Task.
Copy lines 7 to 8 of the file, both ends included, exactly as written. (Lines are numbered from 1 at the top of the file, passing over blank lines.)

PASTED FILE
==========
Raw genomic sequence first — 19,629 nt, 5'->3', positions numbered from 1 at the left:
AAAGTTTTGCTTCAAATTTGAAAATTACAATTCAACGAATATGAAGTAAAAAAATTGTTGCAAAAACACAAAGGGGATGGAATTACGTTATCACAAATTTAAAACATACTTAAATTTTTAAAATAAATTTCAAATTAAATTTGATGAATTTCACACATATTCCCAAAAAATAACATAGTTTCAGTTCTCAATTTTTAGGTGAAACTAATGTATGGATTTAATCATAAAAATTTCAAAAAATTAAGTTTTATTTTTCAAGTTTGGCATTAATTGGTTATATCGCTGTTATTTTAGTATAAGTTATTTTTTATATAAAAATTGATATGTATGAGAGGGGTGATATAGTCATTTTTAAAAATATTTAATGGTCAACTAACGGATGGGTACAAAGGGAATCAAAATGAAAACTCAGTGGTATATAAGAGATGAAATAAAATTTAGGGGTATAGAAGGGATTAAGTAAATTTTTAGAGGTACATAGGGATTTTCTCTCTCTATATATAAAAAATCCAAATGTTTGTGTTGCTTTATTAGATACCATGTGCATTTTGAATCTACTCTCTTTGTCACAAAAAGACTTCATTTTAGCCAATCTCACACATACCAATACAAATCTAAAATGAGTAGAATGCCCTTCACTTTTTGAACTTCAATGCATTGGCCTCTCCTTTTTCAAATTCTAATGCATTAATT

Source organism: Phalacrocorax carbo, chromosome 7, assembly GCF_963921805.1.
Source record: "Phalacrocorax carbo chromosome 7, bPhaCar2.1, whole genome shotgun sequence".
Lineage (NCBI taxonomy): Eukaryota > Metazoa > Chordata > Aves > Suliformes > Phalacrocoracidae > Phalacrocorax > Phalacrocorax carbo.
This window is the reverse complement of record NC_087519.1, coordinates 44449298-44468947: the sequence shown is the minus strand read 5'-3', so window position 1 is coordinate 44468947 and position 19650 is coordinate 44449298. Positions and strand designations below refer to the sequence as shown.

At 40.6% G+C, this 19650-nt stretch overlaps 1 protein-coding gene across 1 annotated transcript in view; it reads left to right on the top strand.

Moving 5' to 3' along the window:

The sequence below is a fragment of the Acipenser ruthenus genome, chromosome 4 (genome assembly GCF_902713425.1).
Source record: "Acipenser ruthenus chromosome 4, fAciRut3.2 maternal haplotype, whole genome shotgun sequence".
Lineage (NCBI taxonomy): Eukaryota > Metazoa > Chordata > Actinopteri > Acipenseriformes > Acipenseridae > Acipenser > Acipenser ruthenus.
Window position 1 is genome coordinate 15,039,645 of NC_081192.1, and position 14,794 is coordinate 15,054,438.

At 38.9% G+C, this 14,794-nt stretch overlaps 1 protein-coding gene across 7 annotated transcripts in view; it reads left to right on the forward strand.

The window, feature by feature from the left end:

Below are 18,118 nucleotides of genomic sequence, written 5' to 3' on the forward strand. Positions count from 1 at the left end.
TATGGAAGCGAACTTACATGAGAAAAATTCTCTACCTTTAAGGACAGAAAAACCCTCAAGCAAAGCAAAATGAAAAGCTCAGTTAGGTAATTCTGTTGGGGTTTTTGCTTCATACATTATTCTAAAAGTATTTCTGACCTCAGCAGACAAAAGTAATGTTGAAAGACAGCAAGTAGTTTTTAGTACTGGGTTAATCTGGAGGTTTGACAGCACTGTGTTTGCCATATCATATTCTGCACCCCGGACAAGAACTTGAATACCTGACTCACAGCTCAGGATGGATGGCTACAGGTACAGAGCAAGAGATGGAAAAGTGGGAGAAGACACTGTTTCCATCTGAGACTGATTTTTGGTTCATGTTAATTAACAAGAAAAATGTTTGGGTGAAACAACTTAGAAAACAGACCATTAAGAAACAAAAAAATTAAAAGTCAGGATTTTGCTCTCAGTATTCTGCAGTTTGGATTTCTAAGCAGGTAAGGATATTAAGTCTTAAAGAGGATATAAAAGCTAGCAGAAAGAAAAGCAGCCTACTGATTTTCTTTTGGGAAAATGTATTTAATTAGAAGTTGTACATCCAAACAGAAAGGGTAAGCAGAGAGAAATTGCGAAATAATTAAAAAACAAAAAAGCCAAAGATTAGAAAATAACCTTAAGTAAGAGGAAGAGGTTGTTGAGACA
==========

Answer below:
At 40.6% G+C, this 19650-nt stretch overlaps 1 protein-coding gene across 1 annotated transcript in view; it reads left to right on the top strand.

Moving 5' to 3' along the window: